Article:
img src="../images/blogs/kirstine-and-nhl-player/kirstine-grab-headshot.png" What Inspired Our Staff Member Cory Brown in 2020

What Inspired Our Staff Member Cory Brown in 2020

December 9, 2020

It's been a tough year... Acknowledging the pain and challenges, we want to share some positivity. So we asked our staff the question: "What's something that inspired you in wildlife conservation this year?" Throughout December we plan to publish the responses. Below we share Cory Brown's response.

From Cory Brown: "2020 was a difficult year for me, most other humans on our planet, and the planet itself. My work in international conservation came to a slow stop. My entire family and I got covid-19 but luckily recovered while we watched the pandemic sweep across the US unchecked and taking a hundreds of thousands of American lives in the process. My kids became hermits, attending school virtually from home, I haven't seen my family in 18 months, I've been plagued with chronic headaches, anxiety, and depression, gained 15 pounds, and my washing machine broke. Meanwhile, deforestation rates in the Amazon have skyrocketed, Canada's last ice shelf collapsed into the sea, the hurricane season has been the most active on record, and in California more than 4 million acres have burned - double the previous record.

During all these various crises and heartbreaks the world over, I have spent hours toiling in the vacant lot next to my house in urban Washington, DC. I have picked up bags and bags of trash - plastics, beer cans, and water bottles filled with urine. I have ripped out, chopped down, and pulled off a living wall of invasive plants: porcelainberry, bush honeysuckle, muliflora roses, kudzu, English ivy, Japanese knotweed, garlic mustard, Norway maples, mulberries, Japanese honeysuckle, Chinese mugwort - and then mowed the cleared areas to prevent them from growing back.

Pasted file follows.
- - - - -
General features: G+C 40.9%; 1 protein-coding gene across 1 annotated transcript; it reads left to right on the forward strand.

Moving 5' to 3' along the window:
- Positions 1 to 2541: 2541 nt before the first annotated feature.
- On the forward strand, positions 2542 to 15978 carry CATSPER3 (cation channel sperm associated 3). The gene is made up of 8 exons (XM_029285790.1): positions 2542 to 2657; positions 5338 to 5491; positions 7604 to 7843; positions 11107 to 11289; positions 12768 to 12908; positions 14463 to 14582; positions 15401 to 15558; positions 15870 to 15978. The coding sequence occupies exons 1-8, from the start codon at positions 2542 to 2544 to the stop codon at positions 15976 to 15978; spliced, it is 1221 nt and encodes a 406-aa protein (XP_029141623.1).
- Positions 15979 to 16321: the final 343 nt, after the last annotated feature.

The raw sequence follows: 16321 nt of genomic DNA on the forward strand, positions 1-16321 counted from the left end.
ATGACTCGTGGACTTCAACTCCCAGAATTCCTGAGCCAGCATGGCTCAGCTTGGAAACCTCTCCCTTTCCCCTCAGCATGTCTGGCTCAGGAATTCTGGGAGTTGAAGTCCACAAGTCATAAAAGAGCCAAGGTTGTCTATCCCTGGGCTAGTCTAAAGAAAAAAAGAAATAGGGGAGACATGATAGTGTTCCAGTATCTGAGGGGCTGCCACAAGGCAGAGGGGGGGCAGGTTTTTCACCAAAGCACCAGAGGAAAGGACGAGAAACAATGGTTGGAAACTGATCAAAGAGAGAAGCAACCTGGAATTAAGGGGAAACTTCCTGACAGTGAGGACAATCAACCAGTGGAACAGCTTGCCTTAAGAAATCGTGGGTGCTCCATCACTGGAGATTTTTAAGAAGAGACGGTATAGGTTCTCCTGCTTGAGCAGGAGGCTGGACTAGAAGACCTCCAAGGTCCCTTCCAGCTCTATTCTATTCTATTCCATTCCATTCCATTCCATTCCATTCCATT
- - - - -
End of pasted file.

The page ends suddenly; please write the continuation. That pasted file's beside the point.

Before photos of the littered lot next to Cory Brown's home.

Photos courtesy of Cory Brown

I've had my arms covered in poison ivy rashes, been bloodied by the thorns of honey locusts and briars and lost two toenails from wearing uncomfortable work boots. I've found little native trees underneath all the vines, smothered under the weight, and have carefully clipped away all the stranglers and watched as they have grown towards the sun and leafed out. I've planted native perennials and shrubs where once there was just a wall of weeds - echinacea, Joe-Pye weed, common milkweed, monarda, native honeysuckle, garden phlox, black-eyed Susans, American beautyberry, switchgrass, big bluestem grass, blue-eyed grass - and watched as they sprouted, covered the barren ground, and bloomed, and then marveled as all sorts of wildlife enjoyed their nectar and pollen and seeds. Monarchs, Eastern swallowtails, skippers, and tiger swallowtails - species I'd never observed in my urban neighborhood suddenly appeared.

The city of DC, our electric utility company, and Casey Trees provided native trees for me to plant on the lot, and my vision of reforesting this little corner took shape. Where there once was an expanse of grass and tenacious weeds now hosts nuttall oaks, white oaks, pin oaks, Kentucky yellowwoods, serviceberries, redbuds, tupelo blackgum, American beeches and hornbeams, Southern magnolia, sycamore, sugar and red maples, river birches, and Southern catalpas. I purchased and planted four pawpaw trees which have produced delicious native fruits.